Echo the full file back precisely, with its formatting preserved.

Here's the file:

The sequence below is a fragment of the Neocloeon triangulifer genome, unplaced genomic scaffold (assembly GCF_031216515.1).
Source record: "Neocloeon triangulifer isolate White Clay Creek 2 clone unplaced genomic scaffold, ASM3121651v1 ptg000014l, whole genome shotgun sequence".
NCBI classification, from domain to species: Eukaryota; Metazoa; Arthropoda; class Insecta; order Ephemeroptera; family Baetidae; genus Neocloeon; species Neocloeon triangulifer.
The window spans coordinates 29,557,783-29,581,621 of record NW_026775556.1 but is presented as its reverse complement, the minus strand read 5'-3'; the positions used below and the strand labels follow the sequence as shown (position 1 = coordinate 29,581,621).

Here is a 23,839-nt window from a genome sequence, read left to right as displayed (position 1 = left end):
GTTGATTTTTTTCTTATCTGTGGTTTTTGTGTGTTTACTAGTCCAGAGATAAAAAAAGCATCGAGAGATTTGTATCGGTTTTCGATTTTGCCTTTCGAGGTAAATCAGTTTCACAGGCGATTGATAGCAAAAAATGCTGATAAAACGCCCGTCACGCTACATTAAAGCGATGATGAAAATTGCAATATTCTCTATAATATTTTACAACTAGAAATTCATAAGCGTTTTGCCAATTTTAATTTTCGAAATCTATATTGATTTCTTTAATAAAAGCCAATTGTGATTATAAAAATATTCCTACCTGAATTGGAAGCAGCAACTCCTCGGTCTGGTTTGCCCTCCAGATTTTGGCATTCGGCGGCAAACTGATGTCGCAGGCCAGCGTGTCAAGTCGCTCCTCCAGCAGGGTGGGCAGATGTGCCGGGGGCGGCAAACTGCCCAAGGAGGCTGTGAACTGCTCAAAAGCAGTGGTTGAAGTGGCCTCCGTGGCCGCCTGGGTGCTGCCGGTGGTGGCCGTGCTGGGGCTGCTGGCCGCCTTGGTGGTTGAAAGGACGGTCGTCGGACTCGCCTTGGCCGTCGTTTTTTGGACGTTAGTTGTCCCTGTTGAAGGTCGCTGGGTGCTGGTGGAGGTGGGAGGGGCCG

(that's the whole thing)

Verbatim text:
The sequence below is a fragment of the Neocloeon triangulifer genome, unplaced genomic scaffold (assembly GCF_031216515.1).
Source record: "Neocloeon triangulifer isolate White Clay Creek 2 clone unplaced genomic scaffold, ASM3121651v1 ptg000014l, whole genome shotgun sequence".
NCBI classification, from domain to species: Eukaryota; Metazoa; Arthropoda; class Insecta; order Ephemeroptera; family Baetidae; genus Neocloeon; species Neocloeon triangulifer.
The window spans coordinates 29,557,783-29,581,621 of record NW_026775556.1 but is presented as its reverse complement, the minus strand read 5'-3'; the positions used below and the strand labels follow the sequence as shown (position 1 = coordinate 29,581,621).

Here is a 23,839-nt window from a genome sequence, read left to right as displayed (position 1 = left end):
GTTGATTTTTTTCTTATCTGTGGTTTTTGTGTGTTTACTAGTCCAGAGATAAAAAAAGCATCGAGAGATTTGTATCGGTTTTCGATTTTGCCTTTCGAGGTAAATCAGTTTCACAGGCGATTGATAGCAAAAAATGCTGATAAAACGCCCGTCACGCTACATTAAAGCGATGATGAAAATTGCAATATTCTCTATAATATTTTACAACTAGAAATTCATAAGCGTTTTGCCAATTTTAATTTTCGAAATCTATATTGATTTCTTTAATAAAAGCCAATTGTGATTATAAAAATATTCCTACCTGAATTGGAAGCAGCAACTCCTCGGTCTGGTTTGCCCTCCAGATTTTGGCATTCGGCGGCAAACTGATGTCGCAGGCCAGCGTGTCAAGTCGCTCCTCCAGCAGGGTGGGCAGATGTGCCGGGGGCGGCAAACTGCCCAAGGAGGCTGTGAACTGCTCAAAAGCAGTGGTTGAAGTGGCCTCCGTGGCCGCCTGGGTGCTGCCGGTGGTGGCCGTGCTGGGGCTGCTGGCCGCCTTGGTGGTTGAAAGGACGGTCGTCGGACTCGCCTTGGCCGTCGTTTTTTGGACGTTAGTTGTCCCTGTTGAAGGTCGCTGGGTGCTGGTGGAGGTGGGAGGGGCCG